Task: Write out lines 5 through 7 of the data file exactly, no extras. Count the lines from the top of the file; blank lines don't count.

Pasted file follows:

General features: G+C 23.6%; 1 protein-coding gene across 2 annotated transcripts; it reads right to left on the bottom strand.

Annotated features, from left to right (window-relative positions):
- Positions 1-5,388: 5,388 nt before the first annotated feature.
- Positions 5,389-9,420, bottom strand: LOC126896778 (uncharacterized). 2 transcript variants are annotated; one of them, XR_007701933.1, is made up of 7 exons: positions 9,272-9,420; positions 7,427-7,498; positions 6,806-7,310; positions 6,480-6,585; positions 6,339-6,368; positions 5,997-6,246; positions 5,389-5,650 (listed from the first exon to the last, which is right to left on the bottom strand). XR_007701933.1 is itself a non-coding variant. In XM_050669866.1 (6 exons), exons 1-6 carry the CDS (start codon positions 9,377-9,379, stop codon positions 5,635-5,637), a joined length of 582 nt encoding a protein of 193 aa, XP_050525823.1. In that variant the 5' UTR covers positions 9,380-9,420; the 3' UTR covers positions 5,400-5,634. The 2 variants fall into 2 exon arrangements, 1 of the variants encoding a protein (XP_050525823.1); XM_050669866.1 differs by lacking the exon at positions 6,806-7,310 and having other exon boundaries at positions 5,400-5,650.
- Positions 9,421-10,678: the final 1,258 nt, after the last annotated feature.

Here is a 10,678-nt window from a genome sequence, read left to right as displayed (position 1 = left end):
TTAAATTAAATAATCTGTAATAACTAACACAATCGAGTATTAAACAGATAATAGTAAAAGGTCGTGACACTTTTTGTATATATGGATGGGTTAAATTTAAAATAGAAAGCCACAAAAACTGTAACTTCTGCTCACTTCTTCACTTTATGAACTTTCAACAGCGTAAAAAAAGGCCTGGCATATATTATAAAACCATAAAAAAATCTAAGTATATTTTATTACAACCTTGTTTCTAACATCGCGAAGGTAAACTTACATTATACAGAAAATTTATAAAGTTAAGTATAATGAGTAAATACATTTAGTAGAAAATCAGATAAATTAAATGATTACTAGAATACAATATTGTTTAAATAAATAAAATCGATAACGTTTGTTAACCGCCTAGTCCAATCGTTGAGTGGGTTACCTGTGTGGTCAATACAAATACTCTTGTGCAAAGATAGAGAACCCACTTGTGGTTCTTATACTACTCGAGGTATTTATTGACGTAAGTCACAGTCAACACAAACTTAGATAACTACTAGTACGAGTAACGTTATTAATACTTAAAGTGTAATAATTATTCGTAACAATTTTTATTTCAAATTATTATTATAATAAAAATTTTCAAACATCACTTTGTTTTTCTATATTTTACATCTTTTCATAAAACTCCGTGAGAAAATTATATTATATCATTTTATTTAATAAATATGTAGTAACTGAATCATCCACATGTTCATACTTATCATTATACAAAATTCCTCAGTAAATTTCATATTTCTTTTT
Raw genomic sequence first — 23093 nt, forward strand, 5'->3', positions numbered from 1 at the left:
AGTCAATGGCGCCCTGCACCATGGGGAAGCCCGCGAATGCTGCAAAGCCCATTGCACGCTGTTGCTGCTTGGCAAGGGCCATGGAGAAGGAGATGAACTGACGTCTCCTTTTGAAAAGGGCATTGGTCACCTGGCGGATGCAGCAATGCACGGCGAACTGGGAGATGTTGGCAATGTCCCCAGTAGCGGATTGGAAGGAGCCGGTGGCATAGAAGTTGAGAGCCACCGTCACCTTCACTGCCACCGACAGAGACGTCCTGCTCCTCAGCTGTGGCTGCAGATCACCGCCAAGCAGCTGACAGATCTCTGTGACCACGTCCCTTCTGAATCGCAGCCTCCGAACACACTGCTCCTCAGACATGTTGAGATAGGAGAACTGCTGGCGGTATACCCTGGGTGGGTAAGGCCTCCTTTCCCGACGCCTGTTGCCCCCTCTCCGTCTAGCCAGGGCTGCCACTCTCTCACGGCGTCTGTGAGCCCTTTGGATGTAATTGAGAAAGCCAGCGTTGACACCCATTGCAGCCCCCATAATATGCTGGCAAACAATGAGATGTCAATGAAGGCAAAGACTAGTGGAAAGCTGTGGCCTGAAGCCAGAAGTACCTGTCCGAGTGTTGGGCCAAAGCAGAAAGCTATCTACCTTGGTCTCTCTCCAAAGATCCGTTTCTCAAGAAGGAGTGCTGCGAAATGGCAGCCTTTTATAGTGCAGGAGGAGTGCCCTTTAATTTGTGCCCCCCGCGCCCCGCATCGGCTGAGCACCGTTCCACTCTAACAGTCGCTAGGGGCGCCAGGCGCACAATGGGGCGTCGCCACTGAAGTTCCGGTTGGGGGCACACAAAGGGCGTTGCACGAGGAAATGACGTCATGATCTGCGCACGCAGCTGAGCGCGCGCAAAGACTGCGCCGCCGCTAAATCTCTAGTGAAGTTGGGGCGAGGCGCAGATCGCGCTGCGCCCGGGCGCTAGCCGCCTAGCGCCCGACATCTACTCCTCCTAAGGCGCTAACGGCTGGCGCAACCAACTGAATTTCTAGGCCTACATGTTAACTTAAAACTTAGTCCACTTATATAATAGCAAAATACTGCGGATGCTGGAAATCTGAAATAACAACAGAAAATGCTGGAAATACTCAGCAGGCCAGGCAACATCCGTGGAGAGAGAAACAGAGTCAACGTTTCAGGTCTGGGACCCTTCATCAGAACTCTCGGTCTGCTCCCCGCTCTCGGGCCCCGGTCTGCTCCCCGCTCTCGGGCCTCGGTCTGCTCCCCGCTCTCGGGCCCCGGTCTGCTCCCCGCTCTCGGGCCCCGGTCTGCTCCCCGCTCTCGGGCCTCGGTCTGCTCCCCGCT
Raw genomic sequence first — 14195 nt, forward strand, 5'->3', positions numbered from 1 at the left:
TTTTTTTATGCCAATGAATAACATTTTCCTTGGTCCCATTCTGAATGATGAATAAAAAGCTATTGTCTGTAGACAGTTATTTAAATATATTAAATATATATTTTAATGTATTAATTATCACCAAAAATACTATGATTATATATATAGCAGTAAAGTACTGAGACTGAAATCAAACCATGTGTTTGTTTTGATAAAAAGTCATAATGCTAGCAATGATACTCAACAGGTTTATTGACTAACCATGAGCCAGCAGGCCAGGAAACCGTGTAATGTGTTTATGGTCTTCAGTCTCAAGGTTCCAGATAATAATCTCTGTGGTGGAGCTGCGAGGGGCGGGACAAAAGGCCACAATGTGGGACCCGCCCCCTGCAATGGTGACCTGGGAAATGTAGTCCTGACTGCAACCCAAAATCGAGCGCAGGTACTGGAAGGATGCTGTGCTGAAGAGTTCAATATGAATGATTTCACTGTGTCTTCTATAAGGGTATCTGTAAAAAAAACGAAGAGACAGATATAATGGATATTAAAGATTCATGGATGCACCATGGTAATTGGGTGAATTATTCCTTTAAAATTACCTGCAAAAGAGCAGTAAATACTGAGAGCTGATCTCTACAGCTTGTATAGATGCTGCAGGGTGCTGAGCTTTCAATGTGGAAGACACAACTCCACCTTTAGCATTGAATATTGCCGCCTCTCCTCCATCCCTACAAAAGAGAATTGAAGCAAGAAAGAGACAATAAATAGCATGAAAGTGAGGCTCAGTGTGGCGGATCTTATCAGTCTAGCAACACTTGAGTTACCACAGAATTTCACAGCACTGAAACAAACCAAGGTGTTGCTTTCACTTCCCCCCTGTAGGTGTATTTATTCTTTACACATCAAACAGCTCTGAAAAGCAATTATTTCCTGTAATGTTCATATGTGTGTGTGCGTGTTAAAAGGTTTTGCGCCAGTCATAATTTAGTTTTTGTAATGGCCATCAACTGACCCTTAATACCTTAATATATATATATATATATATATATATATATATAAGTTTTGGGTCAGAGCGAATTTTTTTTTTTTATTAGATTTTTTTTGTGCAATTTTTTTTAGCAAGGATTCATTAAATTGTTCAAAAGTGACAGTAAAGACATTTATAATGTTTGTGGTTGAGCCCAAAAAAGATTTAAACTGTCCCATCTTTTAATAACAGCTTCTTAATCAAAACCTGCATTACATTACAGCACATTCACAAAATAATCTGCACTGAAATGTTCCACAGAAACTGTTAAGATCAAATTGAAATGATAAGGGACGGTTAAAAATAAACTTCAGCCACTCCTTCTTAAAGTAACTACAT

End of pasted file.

- Positions 9,421-10,678: the final 1,258 nt, after the last annotated feature.

Here is a 10,678-nt window from a genome sequence, read left to right as displayed (position 1 = left end):
TTAAATTAAATAATCTGTAATAACTAACACAATCGAGTATTAAACAGATAATAGTAAAAGGTCGTGACACTTTTTGTATATATGGATGGGTTAAATTTAAAATAGAAAGCCACAAAAACTGTAACTTCTGCTCACTTCTTCACTTTATGAACTTTCAACAGCGTAAAAAAAGGCCTGGCATATATTATAAAACCATAAAAAAATCTAAGTATATTTTATTACAACCTTGTTTCTAACATCGCGAAGGTAAACTTACATTATACAGAAAATTTATAAAGTTAAGTATAATGAGTAAATACATTTAGTAGAAAATCAGATAAATTAAATGATTACTAGAATACAATATTGTTTAAATAAATAAAATCGATAACGTTTGTTAACCGCCTAGTCCAATCGTTGAGTGGGTTACCTGTGTGGTCAATACAAATACTCTTGTGCAAAGATAGAGAACCCACTTGTGGTTCTTATACTACTCGAGGTATTTATTGACGTAAGTCACAGTCAACACAAACTTAGATAACTACTAGTACGAGTAACGTTATTAATACTTAAAGTGTAATAATTATTCGTAACAATTTTTATTTCAAATTATTATTATAATAAAAATTTTCAAACATCACTTTGTTTTTCTATATTTTACATCTTTTCATAAAACTCCGTGAGAAAATTATATTATATCATTTTATTTAATAAATATGTAGTAACTGAATCATCCACATGTTCATACTTATCATTATACAAAATTCCTCAGTAAATTTCATATTTCTTTTT